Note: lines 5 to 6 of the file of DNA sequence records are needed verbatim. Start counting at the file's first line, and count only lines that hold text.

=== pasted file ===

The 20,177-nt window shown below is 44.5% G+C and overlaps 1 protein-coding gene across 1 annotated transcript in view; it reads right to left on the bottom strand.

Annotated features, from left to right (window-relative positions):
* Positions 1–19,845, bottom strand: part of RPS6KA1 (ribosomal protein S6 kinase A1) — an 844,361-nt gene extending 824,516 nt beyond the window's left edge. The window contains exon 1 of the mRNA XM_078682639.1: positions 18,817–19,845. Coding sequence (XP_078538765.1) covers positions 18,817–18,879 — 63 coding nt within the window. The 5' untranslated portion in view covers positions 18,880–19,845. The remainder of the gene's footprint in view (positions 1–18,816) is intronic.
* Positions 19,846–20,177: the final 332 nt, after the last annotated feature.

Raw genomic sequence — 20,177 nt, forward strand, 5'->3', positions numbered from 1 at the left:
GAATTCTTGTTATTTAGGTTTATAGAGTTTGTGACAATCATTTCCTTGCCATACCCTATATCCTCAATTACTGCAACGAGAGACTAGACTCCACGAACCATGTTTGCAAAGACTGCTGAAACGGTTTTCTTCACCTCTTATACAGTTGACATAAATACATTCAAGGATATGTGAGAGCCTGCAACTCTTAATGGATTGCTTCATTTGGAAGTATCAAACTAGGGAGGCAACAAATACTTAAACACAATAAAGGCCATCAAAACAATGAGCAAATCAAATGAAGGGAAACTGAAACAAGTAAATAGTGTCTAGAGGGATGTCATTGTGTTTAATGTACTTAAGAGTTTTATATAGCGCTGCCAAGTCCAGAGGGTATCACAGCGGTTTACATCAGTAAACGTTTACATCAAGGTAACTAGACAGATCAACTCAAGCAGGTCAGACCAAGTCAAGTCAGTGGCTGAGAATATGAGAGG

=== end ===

Raw genomic sequence — 20,177 nt, forward strand, 5'->3', positions numbered from 1 at the left:
GAATTCTTGTTATTTAGGTTTATAGAGTTTGTGACAATCATTTCCTTGCCATACCCTATATCCTCAATTACTGCAACGAGAGACTAGACTCCACGAACCATGTTTGCAAAGACTGCTGAAACGGTTTTCTTCACCTCTTATACAGTTGACATAAATACATTCAAGGATATGTGAGAGCCTGCAACTCTTAATGGATTGCTTCATTTGGAAGTATCAAACTAGGGAGGCAACAAATACTTAAACACAATAAAGGCCATCAAAACAATGAGCAAATCAAATGAAGGGAAACTGAAACAAGTAAATAGTGTCTAGAGGGATGTCATTGTGTTTAATGTACTTAAGAGTTTTATATAGCGCTGCCAAGTCCAGAGGGTATCACAGCGGTTTACATCAGTAAACGTTTACATCAAGGTAACTAGACAGATCAACTCAAGCAGGTCAGACCAAGTCAAGTCAGTGGCTGAGAATATGAGAGG